Agricultural Water Survey, 2016
Canadian agricultural producers used just over 2 billion cubic metres of water for irrigation in 2016, about 22% higher than in 2014.
Irrigation volumes followed the precipitation patterns throughout Canada's growing season in 2016. From April to the end of June, total irrigation throughout Canada increased from 2014. For the rest of the growing year, volumes were slightly lower in July and August and were up again in September and October.
Alberta's irrigation water volume (1.4 billion cubic metres) was up by 13% from 2014 to 2016, accounting for just under three-quarters of the total irrigation water applied to crops.
Field (56%) and forage (34%) crops used the most irrigation water across the country, with vegetable (6%) and fruit (4%) crops making up the rest.
The majority of farms (7,550 farms or 92%) reported no issues preventing them from irrigating in 2016, but some producers did stop or forego irrigation, citing a shortage of water (1,074 farms) and poor water quality (617 farms). In 2016, 802 farms did not irrigate because of other reasons, such as having received enough rain and/or flooding.
Majority of irrigated land is in Alberta
Nationally, more than 688 000 hectares of land received irrigation in 2016, about 18% higher than was reported in 2014. Provincially, farmland in Alberta received the most irrigation (489 937 hectares), representing about 71% of the total area of irrigated land in Canada.
Canadian farmers reported that irrigated area was made up mostly of field (386 535 hectares) and forage (236 143 hectares) crops. Vegetable (39 389 hectares) and fruit (26 712 hectares) crops were also irrigated.
Most off-farm water sources are from provincial authorities
Off-farm water was the most common source for irrigating crops in Canada, accounting for just under 70% of total irrigation water. On-farm surface water was the second largest source at 25%, with the remaining 5% coming from on-farm ground water.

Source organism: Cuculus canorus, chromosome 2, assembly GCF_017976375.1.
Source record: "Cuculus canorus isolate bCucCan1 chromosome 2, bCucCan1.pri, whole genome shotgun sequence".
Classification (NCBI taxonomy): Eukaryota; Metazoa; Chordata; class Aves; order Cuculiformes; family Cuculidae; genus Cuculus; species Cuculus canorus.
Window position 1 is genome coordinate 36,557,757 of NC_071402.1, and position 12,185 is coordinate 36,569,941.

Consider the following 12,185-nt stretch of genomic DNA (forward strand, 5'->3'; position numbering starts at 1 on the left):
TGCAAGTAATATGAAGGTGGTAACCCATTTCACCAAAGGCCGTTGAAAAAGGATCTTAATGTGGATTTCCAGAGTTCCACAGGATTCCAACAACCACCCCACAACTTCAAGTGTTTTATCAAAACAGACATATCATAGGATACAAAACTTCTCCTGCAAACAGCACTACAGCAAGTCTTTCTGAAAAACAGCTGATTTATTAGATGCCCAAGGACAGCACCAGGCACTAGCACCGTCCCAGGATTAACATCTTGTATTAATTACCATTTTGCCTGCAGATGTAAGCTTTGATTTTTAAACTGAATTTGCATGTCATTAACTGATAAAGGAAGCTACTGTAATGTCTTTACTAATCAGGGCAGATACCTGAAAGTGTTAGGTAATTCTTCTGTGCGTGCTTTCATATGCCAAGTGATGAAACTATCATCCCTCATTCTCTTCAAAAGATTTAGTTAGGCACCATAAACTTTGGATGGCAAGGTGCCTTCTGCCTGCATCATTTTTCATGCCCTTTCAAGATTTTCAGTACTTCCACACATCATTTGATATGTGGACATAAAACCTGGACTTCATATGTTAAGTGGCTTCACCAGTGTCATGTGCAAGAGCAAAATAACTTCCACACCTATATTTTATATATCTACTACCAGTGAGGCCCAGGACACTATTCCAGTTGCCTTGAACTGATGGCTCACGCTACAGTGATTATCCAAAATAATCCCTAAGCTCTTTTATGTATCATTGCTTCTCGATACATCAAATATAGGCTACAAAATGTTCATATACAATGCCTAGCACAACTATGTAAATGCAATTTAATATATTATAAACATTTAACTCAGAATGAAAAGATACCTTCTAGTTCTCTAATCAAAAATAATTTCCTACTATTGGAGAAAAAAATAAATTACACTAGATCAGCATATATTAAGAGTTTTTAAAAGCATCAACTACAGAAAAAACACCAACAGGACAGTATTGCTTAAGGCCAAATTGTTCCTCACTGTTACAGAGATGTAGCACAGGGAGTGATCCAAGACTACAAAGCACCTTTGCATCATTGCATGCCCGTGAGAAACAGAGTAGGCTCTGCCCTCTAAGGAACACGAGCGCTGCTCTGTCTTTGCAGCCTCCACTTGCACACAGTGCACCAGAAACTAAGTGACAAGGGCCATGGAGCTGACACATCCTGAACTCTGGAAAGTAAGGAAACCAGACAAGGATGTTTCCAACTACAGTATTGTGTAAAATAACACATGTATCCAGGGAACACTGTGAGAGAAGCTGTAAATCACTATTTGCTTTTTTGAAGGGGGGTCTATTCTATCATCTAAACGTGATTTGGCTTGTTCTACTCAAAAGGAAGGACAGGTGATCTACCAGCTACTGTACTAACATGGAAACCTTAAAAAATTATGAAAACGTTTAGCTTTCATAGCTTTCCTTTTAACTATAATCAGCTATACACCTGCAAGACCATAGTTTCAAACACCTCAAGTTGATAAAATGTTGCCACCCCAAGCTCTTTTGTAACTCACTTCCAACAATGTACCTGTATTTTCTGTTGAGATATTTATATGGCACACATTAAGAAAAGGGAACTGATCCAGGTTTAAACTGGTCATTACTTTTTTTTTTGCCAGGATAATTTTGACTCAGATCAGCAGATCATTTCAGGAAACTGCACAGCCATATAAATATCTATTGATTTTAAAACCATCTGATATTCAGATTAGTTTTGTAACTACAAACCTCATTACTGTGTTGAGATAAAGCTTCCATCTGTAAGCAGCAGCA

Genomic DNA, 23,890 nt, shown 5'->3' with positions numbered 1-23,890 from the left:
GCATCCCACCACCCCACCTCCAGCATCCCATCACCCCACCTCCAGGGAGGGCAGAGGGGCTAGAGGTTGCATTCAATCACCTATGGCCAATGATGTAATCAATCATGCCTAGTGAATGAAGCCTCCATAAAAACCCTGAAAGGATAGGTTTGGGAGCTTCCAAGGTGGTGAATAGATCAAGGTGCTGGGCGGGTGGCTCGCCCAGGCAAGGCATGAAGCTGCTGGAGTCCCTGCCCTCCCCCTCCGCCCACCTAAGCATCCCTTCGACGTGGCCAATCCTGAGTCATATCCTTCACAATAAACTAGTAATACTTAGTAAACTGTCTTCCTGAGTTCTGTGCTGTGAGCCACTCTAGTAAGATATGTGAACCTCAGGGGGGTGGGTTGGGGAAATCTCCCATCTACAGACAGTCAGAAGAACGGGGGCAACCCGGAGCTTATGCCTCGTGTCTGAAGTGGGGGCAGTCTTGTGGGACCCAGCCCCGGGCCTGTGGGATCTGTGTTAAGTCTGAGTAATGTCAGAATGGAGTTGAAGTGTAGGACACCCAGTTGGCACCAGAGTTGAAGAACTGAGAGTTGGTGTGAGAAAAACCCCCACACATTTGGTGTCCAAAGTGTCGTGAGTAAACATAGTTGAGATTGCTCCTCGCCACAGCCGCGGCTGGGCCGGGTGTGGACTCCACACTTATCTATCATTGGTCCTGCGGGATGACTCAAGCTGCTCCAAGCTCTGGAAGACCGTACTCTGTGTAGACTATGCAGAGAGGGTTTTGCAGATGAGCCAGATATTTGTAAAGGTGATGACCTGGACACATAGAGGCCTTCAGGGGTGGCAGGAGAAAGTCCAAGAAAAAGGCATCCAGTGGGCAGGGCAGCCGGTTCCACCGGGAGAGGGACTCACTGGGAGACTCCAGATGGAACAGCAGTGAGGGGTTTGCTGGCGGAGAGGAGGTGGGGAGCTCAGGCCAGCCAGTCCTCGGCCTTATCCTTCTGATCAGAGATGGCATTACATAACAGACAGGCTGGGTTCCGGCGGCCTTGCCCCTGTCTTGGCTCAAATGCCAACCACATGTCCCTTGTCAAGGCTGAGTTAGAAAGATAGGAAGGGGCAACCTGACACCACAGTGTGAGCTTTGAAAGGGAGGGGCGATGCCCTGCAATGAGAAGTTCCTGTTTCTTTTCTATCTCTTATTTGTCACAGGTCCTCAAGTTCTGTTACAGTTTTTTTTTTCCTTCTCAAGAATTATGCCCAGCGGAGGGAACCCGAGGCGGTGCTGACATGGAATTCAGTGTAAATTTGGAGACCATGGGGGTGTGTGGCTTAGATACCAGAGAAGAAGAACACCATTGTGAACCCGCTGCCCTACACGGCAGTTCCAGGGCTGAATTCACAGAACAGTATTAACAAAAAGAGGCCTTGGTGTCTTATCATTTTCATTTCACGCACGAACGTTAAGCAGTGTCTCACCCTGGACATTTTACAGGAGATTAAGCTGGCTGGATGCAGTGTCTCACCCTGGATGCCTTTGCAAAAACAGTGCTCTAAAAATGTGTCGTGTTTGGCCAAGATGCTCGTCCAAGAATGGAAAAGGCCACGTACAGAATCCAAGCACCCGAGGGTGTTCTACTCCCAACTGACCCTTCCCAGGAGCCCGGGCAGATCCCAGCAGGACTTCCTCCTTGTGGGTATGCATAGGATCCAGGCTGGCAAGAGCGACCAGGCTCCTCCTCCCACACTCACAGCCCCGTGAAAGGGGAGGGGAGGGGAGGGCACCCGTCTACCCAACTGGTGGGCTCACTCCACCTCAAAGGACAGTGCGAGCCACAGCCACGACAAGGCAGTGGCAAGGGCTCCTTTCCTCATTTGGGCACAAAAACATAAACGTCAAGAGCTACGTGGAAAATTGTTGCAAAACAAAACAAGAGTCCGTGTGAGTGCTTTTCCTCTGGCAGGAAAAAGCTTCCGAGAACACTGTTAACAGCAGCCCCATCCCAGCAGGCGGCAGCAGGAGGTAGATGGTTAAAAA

Off-farm water was the predominant water source in Western Canada, while the majority of irrigation water in Eastern Canada came from on-farm, surface water sources.
A large portion of the off-farm irrigation water in Canada was provided by provincial sources, most notably in Alberta (96%) and Saskatchewan (88%). Irrigation water comes from a variety of sources, such as private irrigators, irrigation districts, projects or authorities.
In celebration of the country's 150th birthday, Statistics Canada is presenting snapshots from our rich statistical history.
Created by an Act of Parliament in 1935, the Prairie Farm Rehabilitation Administration (PFRA) played a major role in shaping the face of the region. The PFRA was born at a time when a deep and prolonged drought was affecting the Prairie provinces, producers were abandoning their farms and the land was literally blowing away. It was the height of the aptly named "Dirty Thirties." Something had to be done to keep farmers on the land.
The PFRA has helped promote soil enrichment and conservation on the rural prairies for over seven decades. Nowhere, though, was its impact felt more than in the promotion and development of water supply projects all across the Prairies, including providing both technical and monetary assistance for individual farm water supply projects such as dugouts, wells and pipelines. At the same time, it worked on a larger, more diverse scale with projects like the South Saskatchewan River Project that included the Gardiner Dam and Lake Diefenbaker, which today supplies drinking water to about half of the population of Saskatchewan.
Note to readers
The Agricultural Water Survey gathered information on irrigation water use, irrigation methods and practices and sources and quality of water used for agricultural purposes on Canadian farms during the 2016 growing season (April 1 to October 31, 2016). This survey is part of the Canadian Environmental Sustainability Indicators program.
The volume of water is reported in cubic metres. One cubic metre equals one thousand litres.
The area of land that received irrigation refers to land area that actually received irrigation. Land area that had the capacity to be irrigated but did not receive irrigation is not included.
The 2016 survey estimates for both irrigation volume and area of land that received irrigation showed rates that varied widely across regions. Differences in weather patterns, crop types and farming practices can all lead to these variations.
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